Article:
You can reduce the risk of a diabetes diagnosis with a healthy lifestyle. If you focus on some of these healthy habits, you can also manage menopause symptoms better.

    Focus on:

    Additionally, it’s important to get tested for diabetes, especially if you’re at increased risk for developing it.

    Managing diabetes

    If you’re diagnosed, it’s important to manage it to prevent other health concerns and complications.

    Take your medication regularly if it’s needed to control sugar levels. 

    And don’t forget the need for vaccinations, as your risk for developing infections increases.

    Regular visits with your healthcare practitioner and any specialists (like an endocrinologist) that may be needed to help manage your diabetes care and following guidelines are also key to getting the guidance you need.

    Asian woman thinking about mental health

    Mental health in Asian women+

    Are you feeling sad, anxious, tense, or feeling like you’re on an emotional rollercoaster during the menopause journey? You may feel this way even if you’ve always been someone who can roll with the changes in life.

    Are you experiencing a flare-up of a preexisting history of depression? Is all of this seeming to come out of the blue?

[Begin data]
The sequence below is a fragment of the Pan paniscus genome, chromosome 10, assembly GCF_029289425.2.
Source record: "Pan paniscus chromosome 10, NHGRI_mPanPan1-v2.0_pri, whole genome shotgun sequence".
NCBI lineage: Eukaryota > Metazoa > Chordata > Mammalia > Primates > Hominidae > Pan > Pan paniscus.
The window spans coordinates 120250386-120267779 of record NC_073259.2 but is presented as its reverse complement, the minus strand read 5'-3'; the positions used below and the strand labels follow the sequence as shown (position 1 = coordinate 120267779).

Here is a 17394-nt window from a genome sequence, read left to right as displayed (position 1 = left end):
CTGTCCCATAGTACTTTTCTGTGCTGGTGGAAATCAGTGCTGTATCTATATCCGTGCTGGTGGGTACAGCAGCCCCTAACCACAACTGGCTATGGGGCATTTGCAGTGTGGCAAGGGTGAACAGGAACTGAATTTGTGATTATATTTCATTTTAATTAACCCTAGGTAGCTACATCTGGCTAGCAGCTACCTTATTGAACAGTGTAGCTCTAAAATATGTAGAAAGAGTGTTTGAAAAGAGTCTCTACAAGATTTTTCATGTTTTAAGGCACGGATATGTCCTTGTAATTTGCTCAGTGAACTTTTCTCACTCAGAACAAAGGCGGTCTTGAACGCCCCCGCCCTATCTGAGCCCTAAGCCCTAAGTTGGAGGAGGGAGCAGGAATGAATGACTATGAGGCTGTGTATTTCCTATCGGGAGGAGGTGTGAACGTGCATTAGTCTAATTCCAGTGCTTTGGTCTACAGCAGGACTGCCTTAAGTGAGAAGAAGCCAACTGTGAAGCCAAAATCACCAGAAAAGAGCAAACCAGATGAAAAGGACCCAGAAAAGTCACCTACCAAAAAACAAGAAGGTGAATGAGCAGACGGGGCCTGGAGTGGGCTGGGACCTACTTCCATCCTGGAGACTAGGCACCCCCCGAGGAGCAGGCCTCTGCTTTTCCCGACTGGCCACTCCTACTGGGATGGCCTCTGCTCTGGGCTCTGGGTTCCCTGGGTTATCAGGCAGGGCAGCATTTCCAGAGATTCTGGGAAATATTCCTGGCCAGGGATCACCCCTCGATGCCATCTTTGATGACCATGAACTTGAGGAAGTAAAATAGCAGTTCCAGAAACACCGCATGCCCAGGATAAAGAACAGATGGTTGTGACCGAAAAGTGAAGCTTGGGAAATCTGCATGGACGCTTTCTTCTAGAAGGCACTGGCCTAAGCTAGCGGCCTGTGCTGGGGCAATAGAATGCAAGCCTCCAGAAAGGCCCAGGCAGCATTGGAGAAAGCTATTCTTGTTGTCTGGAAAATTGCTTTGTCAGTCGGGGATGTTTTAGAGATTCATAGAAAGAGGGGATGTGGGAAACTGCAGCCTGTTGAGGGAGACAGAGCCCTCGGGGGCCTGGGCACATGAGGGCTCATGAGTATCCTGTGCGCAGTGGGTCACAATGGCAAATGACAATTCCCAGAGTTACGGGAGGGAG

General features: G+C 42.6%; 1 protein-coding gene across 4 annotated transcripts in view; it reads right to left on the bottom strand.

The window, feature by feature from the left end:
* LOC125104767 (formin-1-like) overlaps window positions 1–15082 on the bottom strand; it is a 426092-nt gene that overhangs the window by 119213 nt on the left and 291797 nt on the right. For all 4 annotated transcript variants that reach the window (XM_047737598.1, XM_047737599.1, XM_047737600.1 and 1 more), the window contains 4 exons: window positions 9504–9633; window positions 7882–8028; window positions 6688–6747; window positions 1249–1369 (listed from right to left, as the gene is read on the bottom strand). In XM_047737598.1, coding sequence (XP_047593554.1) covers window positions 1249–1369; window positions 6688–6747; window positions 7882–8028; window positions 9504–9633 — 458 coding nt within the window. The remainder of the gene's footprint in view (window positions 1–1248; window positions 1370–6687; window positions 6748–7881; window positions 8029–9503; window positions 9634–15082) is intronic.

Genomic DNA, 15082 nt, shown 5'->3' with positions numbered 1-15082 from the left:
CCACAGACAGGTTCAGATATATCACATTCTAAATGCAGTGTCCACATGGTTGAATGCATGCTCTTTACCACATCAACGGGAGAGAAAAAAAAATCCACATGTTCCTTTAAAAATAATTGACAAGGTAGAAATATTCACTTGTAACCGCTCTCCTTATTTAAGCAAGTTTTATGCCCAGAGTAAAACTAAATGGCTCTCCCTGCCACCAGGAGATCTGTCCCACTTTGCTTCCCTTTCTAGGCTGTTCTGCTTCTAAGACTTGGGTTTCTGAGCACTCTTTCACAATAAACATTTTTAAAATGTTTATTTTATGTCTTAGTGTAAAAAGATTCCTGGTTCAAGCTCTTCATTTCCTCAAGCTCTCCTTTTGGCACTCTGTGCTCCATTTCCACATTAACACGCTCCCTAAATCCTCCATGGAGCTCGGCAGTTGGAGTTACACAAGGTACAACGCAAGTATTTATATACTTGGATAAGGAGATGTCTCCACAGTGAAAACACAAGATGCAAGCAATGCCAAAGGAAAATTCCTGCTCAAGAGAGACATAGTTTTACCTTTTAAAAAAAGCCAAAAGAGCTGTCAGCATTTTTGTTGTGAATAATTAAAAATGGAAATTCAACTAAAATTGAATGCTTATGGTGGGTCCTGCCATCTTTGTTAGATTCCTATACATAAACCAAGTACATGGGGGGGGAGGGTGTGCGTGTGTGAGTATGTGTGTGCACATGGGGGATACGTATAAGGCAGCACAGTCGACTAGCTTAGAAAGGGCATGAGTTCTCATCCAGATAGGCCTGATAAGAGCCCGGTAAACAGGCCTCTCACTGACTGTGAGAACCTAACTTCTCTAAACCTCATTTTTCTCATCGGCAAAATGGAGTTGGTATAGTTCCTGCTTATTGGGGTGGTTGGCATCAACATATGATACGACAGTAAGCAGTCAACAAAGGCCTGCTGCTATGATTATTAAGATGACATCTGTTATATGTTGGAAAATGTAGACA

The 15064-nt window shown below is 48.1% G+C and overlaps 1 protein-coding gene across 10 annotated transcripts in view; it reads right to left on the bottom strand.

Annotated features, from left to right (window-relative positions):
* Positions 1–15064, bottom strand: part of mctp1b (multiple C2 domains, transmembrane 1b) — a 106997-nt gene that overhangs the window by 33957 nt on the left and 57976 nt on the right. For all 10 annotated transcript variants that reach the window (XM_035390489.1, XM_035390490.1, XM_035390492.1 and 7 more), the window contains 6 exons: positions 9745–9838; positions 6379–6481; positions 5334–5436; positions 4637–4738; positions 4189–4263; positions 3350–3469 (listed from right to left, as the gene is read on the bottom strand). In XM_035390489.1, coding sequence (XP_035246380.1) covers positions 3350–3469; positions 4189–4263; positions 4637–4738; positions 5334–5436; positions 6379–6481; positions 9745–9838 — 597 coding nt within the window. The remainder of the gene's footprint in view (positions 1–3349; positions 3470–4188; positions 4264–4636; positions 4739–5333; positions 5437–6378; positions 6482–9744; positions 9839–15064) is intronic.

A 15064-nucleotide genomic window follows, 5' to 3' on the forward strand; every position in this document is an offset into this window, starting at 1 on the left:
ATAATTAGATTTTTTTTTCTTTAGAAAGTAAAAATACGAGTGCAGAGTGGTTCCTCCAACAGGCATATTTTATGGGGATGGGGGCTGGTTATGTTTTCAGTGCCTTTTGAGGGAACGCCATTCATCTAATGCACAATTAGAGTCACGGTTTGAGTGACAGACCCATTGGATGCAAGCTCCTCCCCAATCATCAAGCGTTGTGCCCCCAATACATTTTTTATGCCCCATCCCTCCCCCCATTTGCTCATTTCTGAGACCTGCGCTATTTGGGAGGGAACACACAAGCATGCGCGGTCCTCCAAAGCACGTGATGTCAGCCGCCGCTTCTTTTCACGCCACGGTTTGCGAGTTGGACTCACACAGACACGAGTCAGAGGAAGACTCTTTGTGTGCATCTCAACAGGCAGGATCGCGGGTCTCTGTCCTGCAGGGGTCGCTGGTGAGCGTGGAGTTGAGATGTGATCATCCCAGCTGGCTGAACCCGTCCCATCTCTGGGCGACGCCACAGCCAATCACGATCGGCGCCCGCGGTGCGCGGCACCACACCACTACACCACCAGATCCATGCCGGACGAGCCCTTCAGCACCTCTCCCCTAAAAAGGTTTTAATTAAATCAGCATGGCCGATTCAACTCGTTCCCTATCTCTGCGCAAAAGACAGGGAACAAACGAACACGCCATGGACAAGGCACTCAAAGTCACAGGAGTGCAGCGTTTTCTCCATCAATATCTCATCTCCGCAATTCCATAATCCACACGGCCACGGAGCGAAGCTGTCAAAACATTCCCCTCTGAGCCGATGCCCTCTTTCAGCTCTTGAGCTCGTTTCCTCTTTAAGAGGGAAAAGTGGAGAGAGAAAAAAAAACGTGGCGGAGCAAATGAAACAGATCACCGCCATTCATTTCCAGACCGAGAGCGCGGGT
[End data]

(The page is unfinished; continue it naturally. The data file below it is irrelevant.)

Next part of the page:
It’s not your imagination! During the menopause journey, women+ are at increased risk of developing depression, anxiety, and bipolar disorder related to the hormonal transition underway.

    And with all the other life changes which may also be happening simultaneously, plus everything going on in the world in general, you may be feeling emotional distress often.

    What’s the model minority?

    To add to the picture, some people also carry the burden of the myth of the “model minority.”

    The “model minority” refers to:

    “the systematic construction of people of Asian descent as representing successful assimilation into a white dominant society and as ‘living examples of advancement [i.e. academic achievement] in spite of the persistent color line and because of their racial (often coded as cultural) differences.”

    Besides lumping all Asian ethnicities into one group and thereby denying the diversity of the community and varying cultures, it also potentially sets up pressure and an expectation of educational perfection and financial success that may not be realistic or feasible depending on an individual’s life circumstances.

    For some people, the result can be stress, anxiety, depression, and even suicide.

    On a day-to-day basis, members of the Asian community may also experience microaggressions [a comment or action that subtly, consciously, and sometimes unintentionally expresses a prejudiced attitude toward a member of a marginalized group (such as a racial minority)], which is a not infrequent occurrence in communities of color in general.